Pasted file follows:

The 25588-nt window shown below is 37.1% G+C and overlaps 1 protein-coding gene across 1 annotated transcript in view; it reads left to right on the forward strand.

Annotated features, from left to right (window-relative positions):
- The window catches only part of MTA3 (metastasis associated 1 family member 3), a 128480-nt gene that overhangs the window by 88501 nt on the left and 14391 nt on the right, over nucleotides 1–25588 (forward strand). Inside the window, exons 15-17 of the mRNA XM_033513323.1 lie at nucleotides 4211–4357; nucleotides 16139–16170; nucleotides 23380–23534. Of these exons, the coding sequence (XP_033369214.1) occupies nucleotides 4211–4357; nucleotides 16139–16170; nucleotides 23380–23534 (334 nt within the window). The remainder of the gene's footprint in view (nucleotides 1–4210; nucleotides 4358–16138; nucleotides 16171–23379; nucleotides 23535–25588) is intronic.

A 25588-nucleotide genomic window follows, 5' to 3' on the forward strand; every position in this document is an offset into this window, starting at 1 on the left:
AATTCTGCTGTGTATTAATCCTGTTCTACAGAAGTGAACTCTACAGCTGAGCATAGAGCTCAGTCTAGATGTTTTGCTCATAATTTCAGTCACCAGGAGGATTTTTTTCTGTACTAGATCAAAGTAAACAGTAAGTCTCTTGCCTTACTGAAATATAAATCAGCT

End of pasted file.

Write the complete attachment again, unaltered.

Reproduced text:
The 25588-nt window shown below is 37.1% G+C and overlaps 1 protein-coding gene across 1 annotated transcript in view; it reads left to right on the forward strand.

Annotated features, from left to right (window-relative positions):
- The window catches only part of MTA3 (metastasis associated 1 family member 3), a 128480-nt gene that overhangs the window by 88501 nt on the left and 14391 nt on the right, over nucleotides 1–25588 (forward strand). Inside the window, exons 15-17 of the mRNA XM_033513323.1 lie at nucleotides 4211–4357; nucleotides 16139–16170; nucleotides 23380–23534. Of these exons, the coding sequence (XP_033369214.1) occupies nucleotides 4211–4357; nucleotides 16139–16170; nucleotides 23380–23534 (334 nt within the window). The remainder of the gene's footprint in view (nucleotides 1–4210; nucleotides 4358–16138; nucleotides 16171–23379; nucleotides 23535–25588) is intronic.

A 25588-nucleotide genomic window follows, 5' to 3' on the forward strand; every position in this document is an offset into this window, starting at 1 on the left:
AATTCTGCTGTGTATTAATCCTGTTCTACAGAAGTGAACTCTACAGCTGAGCATAGAGCTCAGTCTAGATGTTTTGCTCATAATTTCAGTCACCAGGAGGATTTTTTTCTGTACTAGATCAAAGTAAACAGTAAGTCTCTTGCCTTACTGAAATATAAATCAGCT